Integrating work, life helps ensure retention of best facultyBy Julia Morse
From the tenure clock to travel grants, the University is making changes to help faculty and staff balance work and life outside of work, efforts that will bolster the retention and continued recruitment of outstanding employees.
“It is our goal to ensure that this institution is providing an environment that continuously fosters excellence,” said Mary Harvey, Associate Provost of Program Development. “We seek to remove obstacles to productivity, improve the integration of life and work, and continue to monitor job satisfaction. By acting on these responsibilities, we are enhancing our ability to attract and retain the best faculty in the world.”
Provost Thomas Rosenbaum in January 2008 convened a Work-Life Task Force, which thoroughly examined current University practices and programs, issuing recommendations to improve the environment for the University community.
Effective July 1, the University’s “Stopping the Clock on Tenure Review” policy will provide an automatic one-year extension of the tenure clock for assistant professors who welcome a new child into their families and have significant care-giving responsibilities. This will apply to both men and women and will include same-sex, registered domestic partners. Faculty who wish to do so may opt out of the automatic extension.
“As an institution, we are committed to the careers of our junior faculty, and we certainly recognize the pressures and challenges that exist at that point in their careers,” said Kenneth Warren, Deputy Provost for Research & Minority Issues.
“The more we continue to acknowledge and be supportive of the important balance of life and work, the more successful we will be in attracting and retaining them.”
Also effective July 1, a small grant program will be offered to enable assistant professors to participate in career-advancing activities.
This program, the “Dependent Care Professional Travel Grant Program,” will reimburse up to $500 in child-care expenses for junior faculty who need to travel for professional reasons or events.
“We have a commitment to excellence—that is just the kind of institution we are,” Warren said. “The desire and commitment of our faculty and staff to succeed in their careers should not always be at odds with the responsibilities of their daily responsibilities or personal lives.”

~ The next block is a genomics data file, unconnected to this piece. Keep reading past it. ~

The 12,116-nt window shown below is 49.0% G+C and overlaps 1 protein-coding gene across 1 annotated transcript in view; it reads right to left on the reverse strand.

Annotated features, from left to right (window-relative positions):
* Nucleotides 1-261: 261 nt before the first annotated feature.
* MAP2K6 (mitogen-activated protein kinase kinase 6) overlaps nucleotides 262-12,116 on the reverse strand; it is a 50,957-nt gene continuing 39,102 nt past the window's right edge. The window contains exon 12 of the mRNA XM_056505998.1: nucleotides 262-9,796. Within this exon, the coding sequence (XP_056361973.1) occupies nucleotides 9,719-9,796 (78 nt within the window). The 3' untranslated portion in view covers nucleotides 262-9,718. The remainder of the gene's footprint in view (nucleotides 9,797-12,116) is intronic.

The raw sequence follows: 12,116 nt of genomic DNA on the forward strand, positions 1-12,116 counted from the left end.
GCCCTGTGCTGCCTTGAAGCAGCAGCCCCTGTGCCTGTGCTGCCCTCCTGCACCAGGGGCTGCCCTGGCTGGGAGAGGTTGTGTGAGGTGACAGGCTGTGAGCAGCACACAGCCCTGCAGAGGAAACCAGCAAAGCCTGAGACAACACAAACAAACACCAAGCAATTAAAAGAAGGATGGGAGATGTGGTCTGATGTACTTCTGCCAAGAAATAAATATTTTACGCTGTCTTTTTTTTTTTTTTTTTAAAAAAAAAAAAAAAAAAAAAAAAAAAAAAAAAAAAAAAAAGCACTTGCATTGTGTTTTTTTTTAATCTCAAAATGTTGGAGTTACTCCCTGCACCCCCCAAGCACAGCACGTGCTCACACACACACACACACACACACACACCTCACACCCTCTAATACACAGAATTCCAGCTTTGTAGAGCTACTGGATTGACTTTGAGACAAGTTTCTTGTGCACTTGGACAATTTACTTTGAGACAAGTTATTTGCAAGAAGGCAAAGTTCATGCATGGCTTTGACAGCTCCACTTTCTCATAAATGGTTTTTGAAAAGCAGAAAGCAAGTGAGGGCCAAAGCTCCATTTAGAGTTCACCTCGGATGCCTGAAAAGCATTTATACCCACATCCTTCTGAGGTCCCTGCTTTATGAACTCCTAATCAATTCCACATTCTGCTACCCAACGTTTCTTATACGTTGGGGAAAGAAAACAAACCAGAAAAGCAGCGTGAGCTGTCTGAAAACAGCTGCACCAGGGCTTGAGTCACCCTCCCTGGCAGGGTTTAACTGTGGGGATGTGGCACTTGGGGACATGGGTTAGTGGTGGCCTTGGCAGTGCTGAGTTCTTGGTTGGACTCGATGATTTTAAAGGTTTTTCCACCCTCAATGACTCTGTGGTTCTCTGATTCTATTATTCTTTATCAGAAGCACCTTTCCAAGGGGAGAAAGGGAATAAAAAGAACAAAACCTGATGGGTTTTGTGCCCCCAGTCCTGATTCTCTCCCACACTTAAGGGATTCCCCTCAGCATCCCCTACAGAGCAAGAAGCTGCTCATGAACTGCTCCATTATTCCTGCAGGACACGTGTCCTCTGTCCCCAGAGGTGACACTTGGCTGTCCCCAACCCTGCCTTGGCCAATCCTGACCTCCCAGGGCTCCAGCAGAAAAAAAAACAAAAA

Several ongoing initiatives received continued support by the Work-Life Task Force, including a recognition of the need for institutional flexibility in setting workloads for faculty members who encounter exceptional life circumstances, such as illness, injury or providing care for a family member. Also ongoing is the University assistance provided in Dual Career Services, an office established in early 2008.
“The demand for Dual Career Services is high,” Harvey said. “We will continue to provide University support and resources to ensure that partners of new or prospective faculty get the help they need in their own search for employment in the Chicago area. It’s crucial that we don’t only accommodate our potential new hires, but those who would be coming to Chicago along with them as well.”
The Work-Life Task Force recommended long-term plans including the establishment of an on-campus child-care facility, which Harvey noted would be especially valuable for faculty and staff whose children are infants and young toddlers.
“Child care on or very near campus strengthens the ability of our faculty and staff to meet demands in both their personal and professional lives simultaneously,” Harvey said. “Ultimately it affects their career success.”
Additional child-care efforts will include further support of the existing Child Care Initiative, announced in 2006, which allocated $1 million of University funding to support the expansion or establishment of licensed child-care centers in Hyde Park and surrounding communities.
Other suggestions from the Work-Life Task Force will continue to be reviewed and implemented over time, including the analysis of faculty teaching and service—an initiative that will assist deans and department chairs in better understanding faculty contributions in their academic units and also in the University as a whole.
“The University will continue to be responsive to the needs of staff and faculty, in order to maintain an atmosphere of excellence,” Warren said.
Harvey added, “This is an extraordinary place to work, and in order for us to ensure that our faculty and staff are provided the resources necessary to fully engage themselves in their work here, we must do whatever we can to support the integration of life and work—and that is exactly what we intend to do.”